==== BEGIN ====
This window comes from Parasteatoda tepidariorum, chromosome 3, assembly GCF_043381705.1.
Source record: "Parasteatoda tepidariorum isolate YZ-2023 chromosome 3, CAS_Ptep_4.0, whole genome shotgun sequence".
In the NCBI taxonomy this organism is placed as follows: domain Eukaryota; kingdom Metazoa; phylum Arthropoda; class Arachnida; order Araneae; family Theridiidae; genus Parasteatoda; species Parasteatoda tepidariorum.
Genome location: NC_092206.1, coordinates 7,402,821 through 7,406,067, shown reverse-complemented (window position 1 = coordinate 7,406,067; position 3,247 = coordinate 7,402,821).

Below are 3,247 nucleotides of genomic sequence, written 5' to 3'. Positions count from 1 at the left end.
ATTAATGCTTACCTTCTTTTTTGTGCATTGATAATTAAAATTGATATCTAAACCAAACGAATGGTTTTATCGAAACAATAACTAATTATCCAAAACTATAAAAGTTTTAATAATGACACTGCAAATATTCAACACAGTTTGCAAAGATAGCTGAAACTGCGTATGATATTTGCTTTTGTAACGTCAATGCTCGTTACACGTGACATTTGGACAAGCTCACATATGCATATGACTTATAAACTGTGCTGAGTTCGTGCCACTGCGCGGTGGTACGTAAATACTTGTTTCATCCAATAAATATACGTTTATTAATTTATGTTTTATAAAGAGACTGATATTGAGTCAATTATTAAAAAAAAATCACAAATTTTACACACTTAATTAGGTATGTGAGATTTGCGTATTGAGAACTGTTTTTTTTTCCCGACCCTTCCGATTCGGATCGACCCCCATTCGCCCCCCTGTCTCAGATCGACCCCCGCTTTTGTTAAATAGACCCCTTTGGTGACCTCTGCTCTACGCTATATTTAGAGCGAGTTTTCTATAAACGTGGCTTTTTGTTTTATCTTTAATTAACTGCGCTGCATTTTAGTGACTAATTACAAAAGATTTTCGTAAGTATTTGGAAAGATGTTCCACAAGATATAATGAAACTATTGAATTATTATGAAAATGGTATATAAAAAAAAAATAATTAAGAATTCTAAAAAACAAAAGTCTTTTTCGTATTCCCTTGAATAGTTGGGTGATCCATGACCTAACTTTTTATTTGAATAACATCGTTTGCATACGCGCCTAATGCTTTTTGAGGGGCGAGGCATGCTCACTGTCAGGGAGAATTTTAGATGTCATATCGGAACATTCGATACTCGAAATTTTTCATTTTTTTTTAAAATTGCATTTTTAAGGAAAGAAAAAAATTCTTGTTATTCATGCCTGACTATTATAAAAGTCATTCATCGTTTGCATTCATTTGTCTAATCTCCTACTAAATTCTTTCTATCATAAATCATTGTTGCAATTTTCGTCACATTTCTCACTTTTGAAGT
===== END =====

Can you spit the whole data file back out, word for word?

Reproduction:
This window comes from Parasteatoda tepidariorum, chromosome 3, assembly GCF_043381705.1.
Source record: "Parasteatoda tepidariorum isolate YZ-2023 chromosome 3, CAS_Ptep_4.0, whole genome shotgun sequence".
In the NCBI taxonomy this organism is placed as follows: domain Eukaryota; kingdom Metazoa; phylum Arthropoda; class Arachnida; order Araneae; family Theridiidae; genus Parasteatoda; species Parasteatoda tepidariorum.
Genome location: NC_092206.1, coordinates 7,402,821 through 7,406,067, shown reverse-complemented (window position 1 = coordinate 7,406,067; position 3,247 = coordinate 7,402,821).

Below are 3,247 nucleotides of genomic sequence, written 5' to 3'. Positions count from 1 at the left end.
ATTAATGCTTACCTTCTTTTTTGTGCATTGATAATTAAAATTGATATCTAAACCAAACGAATGGTTTTATCGAAACAATAACTAATTATCCAAAACTATAAAAGTTTTAATAATGACACTGCAAATATTCAACACAGTTTGCAAAGATAGCTGAAACTGCGTATGATATTTGCTTTTGTAACGTCAATGCTCGTTACACGTGACATTTGGACAAGCTCACATATGCATATGACTTATAAACTGTGCTGAGTTCGTGCCACTGCGCGGTGGTACGTAAATACTTGTTTCATCCAATAAATATACGTTTATTAATTTATGTTTTATAAAGAGACTGATATTGAGTCAATTATTAAAAAAAAATCACAAATTTTACACACTTAATTAGGTATGTGAGATTTGCGTATTGAGAACTGTTTTTTTTTCCCGACCCTTCCGATTCGGATCGACCCCCATTCGCCCCCCTGTCTCAGATCGACCCCCGCTTTTGTTAAATAGACCCCTTTGGTGACCTCTGCTCTACGCTATATTTAGAGCGAGTTTTCTATAAACGTGGCTTTTTGTTTTATCTTTAATTAACTGCGCTGCATTTTAGTGACTAATTACAAAAGATTTTCGTAAGTATTTGGAAAGATGTTCCACAAGATATAATGAAACTATTGAATTATTATGAAAATGGTATATAAAAAAAAAATAATTAAGAATTCTAAAAAACAAAAGTCTTTTTCGTATTCCCTTGAATAGTTGGGTGATCCATGACCTAACTTTTTATTTGAATAACATCGTTTGCATACGCGCCTAATGCTTTTTGAGGGGCGAGGCATGCTCACTGTCAGGGAGAATTTTAGATGTCATATCGGAACATTCGATACTCGAAATTTTTCATTTTTTTTTAAAATTGCATTTTTAAGGAAAGAAAAAAATTCTTGTTATTCATGCCTGACTATTATAAAAGTCATTCATCGTTTGCATTCATTTGTCTAATCTCCTACTAAATTCTTTCTATCATAAATCATTGTTGCAATTTTCGTCACATTTCTCACTTTTGAAGT